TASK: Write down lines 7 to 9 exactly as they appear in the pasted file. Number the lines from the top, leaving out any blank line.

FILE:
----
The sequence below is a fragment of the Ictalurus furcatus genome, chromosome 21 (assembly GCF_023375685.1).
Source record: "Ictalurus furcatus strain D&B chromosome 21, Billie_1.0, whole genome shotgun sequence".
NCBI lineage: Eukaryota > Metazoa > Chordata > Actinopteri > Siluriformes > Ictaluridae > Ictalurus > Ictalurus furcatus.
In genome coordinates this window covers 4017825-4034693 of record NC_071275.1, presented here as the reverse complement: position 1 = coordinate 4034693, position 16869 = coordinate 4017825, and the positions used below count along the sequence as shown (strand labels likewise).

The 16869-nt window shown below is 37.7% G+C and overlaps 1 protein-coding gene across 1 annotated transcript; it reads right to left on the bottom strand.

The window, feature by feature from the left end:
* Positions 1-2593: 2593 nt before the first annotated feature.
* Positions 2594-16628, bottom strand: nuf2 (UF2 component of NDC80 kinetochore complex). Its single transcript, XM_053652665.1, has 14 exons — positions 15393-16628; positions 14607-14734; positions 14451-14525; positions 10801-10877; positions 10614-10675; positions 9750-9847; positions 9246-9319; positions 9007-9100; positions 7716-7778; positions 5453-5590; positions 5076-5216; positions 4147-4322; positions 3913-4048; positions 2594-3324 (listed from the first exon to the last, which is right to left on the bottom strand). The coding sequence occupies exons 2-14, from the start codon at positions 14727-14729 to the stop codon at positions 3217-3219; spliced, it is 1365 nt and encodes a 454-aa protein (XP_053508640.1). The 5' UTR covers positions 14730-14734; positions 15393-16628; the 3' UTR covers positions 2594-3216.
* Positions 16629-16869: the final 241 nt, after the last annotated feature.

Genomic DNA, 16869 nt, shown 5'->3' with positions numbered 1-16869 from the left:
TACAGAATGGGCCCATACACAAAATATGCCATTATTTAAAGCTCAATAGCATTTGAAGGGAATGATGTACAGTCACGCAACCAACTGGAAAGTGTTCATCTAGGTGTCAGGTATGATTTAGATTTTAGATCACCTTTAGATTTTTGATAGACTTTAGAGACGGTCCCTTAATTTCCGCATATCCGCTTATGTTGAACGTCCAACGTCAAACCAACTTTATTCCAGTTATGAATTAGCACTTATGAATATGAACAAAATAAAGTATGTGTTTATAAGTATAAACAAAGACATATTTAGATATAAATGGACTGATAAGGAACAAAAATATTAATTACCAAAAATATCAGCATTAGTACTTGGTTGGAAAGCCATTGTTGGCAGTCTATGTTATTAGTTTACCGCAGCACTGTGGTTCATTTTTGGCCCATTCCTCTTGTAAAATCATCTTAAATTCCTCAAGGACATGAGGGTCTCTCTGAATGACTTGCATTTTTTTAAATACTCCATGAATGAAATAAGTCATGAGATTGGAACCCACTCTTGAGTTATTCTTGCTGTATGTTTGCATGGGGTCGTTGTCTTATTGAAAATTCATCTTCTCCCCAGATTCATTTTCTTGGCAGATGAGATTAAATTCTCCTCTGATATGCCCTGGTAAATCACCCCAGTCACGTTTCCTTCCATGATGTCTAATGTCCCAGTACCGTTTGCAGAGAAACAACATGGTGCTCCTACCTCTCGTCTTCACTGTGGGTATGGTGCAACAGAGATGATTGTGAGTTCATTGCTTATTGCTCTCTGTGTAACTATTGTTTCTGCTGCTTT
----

* Positions 1-2593: 2593 nt before the first annotated feature.
* Positions 2594-16628, bottom strand: nuf2 (UF2 component of NDC80 kinetochore complex). Its single transcript, XM_053652665.1, has 14 exons — positions 15393-16628; positions 14607-14734; positions 14451-14525; positions 10801-10877; positions 10614-10675; positions 9750-9847; positions 9246-9319; positions 9007-9100; positions 7716-7778; positions 5453-5590; positions 5076-5216; positions 4147-4322; positions 3913-4048; positions 2594-3324 (listed from the first exon to the last, which is right to left on the bottom strand). The coding sequence occupies exons 2-14, from the start codon at positions 14727-14729 to the stop codon at positions 3217-3219; spliced, it is 1365 nt and encodes a 454-aa protein (XP_053508640.1). The 5' UTR covers positions 14730-14734; positions 15393-16628; the 3' UTR covers positions 2594-3216.
* Positions 16629-16869: the final 241 nt, after the last annotated feature.